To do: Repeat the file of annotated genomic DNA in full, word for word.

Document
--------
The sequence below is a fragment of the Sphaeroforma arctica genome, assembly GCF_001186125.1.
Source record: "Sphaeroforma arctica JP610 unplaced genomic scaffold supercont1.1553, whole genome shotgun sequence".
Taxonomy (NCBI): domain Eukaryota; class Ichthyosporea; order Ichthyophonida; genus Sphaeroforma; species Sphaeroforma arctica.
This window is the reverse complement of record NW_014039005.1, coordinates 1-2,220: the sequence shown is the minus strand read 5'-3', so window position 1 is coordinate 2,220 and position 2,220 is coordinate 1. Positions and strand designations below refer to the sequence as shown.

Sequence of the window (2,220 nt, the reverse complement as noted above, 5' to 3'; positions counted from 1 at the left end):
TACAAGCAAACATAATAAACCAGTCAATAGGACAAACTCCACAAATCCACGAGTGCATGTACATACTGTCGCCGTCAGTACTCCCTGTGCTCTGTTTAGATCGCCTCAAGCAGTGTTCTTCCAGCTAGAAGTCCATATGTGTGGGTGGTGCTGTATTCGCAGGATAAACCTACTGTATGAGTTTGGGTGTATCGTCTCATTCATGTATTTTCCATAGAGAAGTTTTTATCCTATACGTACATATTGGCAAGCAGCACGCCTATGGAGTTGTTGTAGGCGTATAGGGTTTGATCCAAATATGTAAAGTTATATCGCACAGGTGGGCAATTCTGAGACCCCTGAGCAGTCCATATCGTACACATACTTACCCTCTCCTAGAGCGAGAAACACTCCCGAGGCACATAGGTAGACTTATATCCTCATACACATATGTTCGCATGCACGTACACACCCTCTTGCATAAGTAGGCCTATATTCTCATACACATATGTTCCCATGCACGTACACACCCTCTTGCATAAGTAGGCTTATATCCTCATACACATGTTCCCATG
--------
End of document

The sequence below is a fragment of the Sphaeroforma arctica genome, assembly GCF_001186125.1.
Source record: "Sphaeroforma arctica JP610 unplaced genomic scaffold supercont1.1553, whole genome shotgun sequence".
Taxonomy (NCBI): domain Eukaryota; class Ichthyosporea; order Ichthyophonida; genus Sphaeroforma; species Sphaeroforma arctica.
This window is the reverse complement of record NW_014039005.1, coordinates 1-2,220: the sequence shown is the minus strand read 5'-3', so window position 1 is coordinate 2,220 and position 2,220 is coordinate 1. Positions and strand designations below refer to the sequence as shown.

Sequence of the window (2,220 nt, the reverse complement as noted above, 5' to 3'; positions counted from 1 at the left end):
TACAAGCAAACATAATAAACCAGTCAATAGGACAAACTCCACAAATCCACGAGTGCATGTACATACTGTCGCCGTCAGTACTCCCTGTGCTCTGTTTAGATCGCCTCAAGCAGTGTTCTTCCAGCTAGAAGTCCATATGTGTGGGTGGTGCTGTATTCGCAGGATAAACCTACTGTATGAGTTTGGGTGTATCGTCTCATTCATGTATTTTCCATAGAGAAGTTTTTATCCTATACGTACATATTGGCAAGCAGCACGCCTATGGAGTTGTTGTAGGCGTATAGGGTTTGATCCAAATATGTAAAGTTATATCGCACAGGTGGGCAATTCTGAGACCCCTGAGCAGTCCATATCGTACACATACTTACCCTCTCCTAGAGCGAGAAACACTCCCGAGGCACATAGGTAGACTTATATCCTCATACACATATGTTCGCATGCACGTACACACCCTCTTGCATAAGTAGGCCTATATTCTCATACACATATGTTCCCATGCACGTACACACCCTCTTGCATAAGTAGGCTTATATCCTCATACACATGTTCCCATG